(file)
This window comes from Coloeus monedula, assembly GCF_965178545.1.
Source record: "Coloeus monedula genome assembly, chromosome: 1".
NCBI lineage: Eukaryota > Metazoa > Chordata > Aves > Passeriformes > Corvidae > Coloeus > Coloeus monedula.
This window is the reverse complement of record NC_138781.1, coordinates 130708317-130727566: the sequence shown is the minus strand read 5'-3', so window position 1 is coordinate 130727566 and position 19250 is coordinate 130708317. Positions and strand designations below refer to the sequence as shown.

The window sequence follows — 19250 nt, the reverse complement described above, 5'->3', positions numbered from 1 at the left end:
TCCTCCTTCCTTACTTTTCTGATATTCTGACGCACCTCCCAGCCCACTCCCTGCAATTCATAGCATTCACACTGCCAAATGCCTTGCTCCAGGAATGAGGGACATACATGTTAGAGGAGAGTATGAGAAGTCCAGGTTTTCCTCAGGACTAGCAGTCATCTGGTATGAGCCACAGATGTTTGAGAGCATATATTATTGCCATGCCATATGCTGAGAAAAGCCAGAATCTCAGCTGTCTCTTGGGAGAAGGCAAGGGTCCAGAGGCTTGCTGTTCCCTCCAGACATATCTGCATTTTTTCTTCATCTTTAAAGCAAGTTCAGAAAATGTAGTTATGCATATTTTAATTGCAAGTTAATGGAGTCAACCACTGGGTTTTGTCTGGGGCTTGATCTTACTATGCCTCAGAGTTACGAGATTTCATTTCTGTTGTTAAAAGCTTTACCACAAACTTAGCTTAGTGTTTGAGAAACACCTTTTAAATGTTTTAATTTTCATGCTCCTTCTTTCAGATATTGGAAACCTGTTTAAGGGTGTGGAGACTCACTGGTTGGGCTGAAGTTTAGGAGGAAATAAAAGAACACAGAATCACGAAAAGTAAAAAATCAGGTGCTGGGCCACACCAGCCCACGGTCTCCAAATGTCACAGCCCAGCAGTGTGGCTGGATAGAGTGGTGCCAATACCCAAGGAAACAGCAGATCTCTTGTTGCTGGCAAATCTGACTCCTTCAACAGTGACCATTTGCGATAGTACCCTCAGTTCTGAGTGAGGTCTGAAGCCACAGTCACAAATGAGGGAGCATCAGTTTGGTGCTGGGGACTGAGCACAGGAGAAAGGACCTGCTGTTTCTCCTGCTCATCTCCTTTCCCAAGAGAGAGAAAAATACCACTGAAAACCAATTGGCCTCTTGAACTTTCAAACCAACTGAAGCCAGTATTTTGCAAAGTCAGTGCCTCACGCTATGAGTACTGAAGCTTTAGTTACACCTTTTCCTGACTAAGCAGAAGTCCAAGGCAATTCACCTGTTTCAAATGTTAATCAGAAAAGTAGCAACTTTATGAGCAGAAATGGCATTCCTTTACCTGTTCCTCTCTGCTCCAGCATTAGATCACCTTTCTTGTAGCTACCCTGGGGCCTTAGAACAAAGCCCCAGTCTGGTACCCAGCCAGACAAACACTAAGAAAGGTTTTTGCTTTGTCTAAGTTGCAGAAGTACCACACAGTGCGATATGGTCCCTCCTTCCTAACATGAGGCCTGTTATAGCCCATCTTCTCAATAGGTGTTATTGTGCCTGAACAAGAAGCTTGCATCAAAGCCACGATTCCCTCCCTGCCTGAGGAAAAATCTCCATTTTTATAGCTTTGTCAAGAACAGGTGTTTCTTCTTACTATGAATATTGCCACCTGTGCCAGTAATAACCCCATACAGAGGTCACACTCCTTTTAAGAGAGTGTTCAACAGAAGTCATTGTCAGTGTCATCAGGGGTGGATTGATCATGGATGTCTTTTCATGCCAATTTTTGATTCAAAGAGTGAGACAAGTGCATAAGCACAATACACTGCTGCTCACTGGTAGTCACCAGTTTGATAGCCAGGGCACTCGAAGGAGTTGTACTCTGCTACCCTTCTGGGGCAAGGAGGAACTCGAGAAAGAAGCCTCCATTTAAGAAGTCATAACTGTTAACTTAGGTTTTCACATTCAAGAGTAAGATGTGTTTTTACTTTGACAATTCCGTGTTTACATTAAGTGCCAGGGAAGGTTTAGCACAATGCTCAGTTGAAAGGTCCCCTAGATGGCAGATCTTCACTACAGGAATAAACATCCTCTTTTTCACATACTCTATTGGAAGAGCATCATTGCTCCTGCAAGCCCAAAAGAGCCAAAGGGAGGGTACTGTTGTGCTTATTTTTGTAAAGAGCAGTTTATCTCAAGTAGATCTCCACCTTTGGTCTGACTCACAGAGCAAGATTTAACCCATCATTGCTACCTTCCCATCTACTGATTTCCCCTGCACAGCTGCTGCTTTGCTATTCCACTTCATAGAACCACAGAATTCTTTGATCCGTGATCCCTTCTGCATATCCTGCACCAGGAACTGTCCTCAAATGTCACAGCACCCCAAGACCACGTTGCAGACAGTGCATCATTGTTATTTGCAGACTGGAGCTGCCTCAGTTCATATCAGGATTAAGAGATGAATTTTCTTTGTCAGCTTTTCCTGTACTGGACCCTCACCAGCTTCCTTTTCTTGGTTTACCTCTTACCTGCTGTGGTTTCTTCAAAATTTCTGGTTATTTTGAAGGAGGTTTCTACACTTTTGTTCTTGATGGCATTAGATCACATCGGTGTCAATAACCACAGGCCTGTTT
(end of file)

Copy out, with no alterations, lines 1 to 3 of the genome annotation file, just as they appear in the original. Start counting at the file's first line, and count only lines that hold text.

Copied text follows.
This window comes from Coloeus monedula, assembly GCF_965178545.1.
Source record: "Coloeus monedula genome assembly, chromosome: 1".
NCBI lineage: Eukaryota > Metazoa > Chordata > Aves > Passeriformes > Corvidae > Coloeus > Coloeus monedula.